The United Arab Emirates likewise threatened to cut off Abbas financially unless he supports Trump's peace efforts in the wake of the Jerusalem decision.
Miller has long argued that ending Israeli settlements on the West Bank would be the silver bullet for peace.
Even without Iranian saber rattling, Trump or Israeli settlements, Palestinian leaders would not be terribly interested in peace – only in abolishing Israel.
"I have seen that Western commentators actively look for ways to justify PA terror support. They don't judge the actions objectively but look for excuses for the Palestinians. Palestinians are victims. They have no tanks. They are under occupation. I have heard it all," Palestinian Media Watch director Itamar Marcus told the Investigative Project on Terrorism. "Since the excuses are so trivial, and don't justify murder of civilians, it is clear that they are coming with their own anti-Israel bias, and then rewriting the facts based on that bias. That is the only way to explain their justifying murder of woman and children."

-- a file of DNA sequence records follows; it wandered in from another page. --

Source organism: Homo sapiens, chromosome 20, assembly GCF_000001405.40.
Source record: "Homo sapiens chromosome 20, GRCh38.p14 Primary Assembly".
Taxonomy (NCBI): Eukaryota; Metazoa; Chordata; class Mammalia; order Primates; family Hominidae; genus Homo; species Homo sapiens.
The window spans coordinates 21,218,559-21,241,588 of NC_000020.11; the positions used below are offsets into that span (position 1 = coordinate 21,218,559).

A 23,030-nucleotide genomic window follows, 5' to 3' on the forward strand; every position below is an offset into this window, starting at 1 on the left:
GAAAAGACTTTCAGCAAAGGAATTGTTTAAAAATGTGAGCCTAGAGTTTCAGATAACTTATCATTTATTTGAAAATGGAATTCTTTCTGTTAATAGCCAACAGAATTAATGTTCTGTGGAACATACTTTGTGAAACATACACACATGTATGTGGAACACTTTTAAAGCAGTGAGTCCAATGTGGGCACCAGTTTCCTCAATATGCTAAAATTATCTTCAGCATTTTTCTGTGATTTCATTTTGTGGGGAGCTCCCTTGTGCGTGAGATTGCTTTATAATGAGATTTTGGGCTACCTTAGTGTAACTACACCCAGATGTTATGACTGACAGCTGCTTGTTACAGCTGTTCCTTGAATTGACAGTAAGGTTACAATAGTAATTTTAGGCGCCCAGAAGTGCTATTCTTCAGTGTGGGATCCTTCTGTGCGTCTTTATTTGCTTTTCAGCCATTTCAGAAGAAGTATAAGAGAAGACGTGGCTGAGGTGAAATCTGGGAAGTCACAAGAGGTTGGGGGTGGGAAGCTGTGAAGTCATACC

Palestinians consider all of what was known as Palestine prior to 1948 to be occupied territory. Most Palestinian factions refer to Israel as the "1948 territories," including the Palestinian Authority, whose official newspaper used the term last month.
"To Palestinians, Israel in the 1948 territories is the same Israel in the West Bank, East Jerusalem and Gaza," Al-Jazeera English journalist Zena Tahhan wrote on +972.com. "Whether you believe there was a Palestine before 1948 is immaterial; there were more than one million people whose fate was sealed because a European power occupying the land decided to support a movement—Zionism—whose goal could only be realized by the subjugation of the native population."